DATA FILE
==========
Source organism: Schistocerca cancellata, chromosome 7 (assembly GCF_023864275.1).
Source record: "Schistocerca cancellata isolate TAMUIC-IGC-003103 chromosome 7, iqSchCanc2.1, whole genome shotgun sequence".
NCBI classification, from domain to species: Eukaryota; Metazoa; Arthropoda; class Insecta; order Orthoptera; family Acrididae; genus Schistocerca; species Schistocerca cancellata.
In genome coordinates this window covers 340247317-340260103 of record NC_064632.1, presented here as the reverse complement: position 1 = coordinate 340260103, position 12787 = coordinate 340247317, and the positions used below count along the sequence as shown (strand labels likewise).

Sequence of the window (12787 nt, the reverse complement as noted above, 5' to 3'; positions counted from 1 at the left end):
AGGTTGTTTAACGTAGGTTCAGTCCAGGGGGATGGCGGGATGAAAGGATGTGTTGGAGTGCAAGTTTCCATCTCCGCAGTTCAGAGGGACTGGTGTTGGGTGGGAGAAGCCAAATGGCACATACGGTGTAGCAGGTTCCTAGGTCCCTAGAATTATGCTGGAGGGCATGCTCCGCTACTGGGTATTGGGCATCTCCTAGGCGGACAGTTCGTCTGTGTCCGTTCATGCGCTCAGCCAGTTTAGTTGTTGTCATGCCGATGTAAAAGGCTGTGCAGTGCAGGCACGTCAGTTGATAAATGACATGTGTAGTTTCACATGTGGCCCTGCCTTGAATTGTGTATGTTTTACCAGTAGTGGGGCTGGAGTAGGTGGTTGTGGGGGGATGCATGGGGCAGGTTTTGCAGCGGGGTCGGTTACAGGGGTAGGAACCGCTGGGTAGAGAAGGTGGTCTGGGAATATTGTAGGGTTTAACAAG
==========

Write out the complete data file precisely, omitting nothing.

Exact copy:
Source organism: Schistocerca cancellata, chromosome 7 (assembly GCF_023864275.1).
Source record: "Schistocerca cancellata isolate TAMUIC-IGC-003103 chromosome 7, iqSchCanc2.1, whole genome shotgun sequence".
NCBI classification, from domain to species: Eukaryota; Metazoa; Arthropoda; class Insecta; order Orthoptera; family Acrididae; genus Schistocerca; species Schistocerca cancellata.
In genome coordinates this window covers 340247317-340260103 of record NC_064632.1, presented here as the reverse complement: position 1 = coordinate 340260103, position 12787 = coordinate 340247317, and the positions used below count along the sequence as shown (strand labels likewise).

Sequence of the window (12787 nt, the reverse complement as noted above, 5' to 3'; positions counted from 1 at the left end):
AGGTTGTTTAACGTAGGTTCAGTCCAGGGGGATGGCGGGATGAAAGGATGTGTTGGAGTGCAAGTTTCCATCTCCGCAGTTCAGAGGGACTGGTGTTGGGTGGGAGAAGCCAAATGGCACATACGGTGTAGCAGGTTCCTAGGTCCCTAGAATTATGCTGGAGGGCATGCTCCGCTACTGGGTATTGGGCATCTCCTAGGCGGACAGTTCGTCTGTGTCCGTTCATGCGCTCAGCCAGTTTAGTTGTTGTCATGCCGATGTAAAAGGCTGTGCAGTGCAGGCACGTCAGTTGATAAATGACATGTGTAGTTTCACATGTGGCCCTGCCTTGAATTGTGTATGTTTTACCAGTAGTGGGGCTGGAGTAGGTGGTTGTGGGGGGATGCATGGGGCAGGTTTTGCAGCGGGGTCGGTTACAGGGGTAGGAACCGCTGGGTAGAGAAGGTGGTCTGGGAATATTGTAGGGTTTAACAAG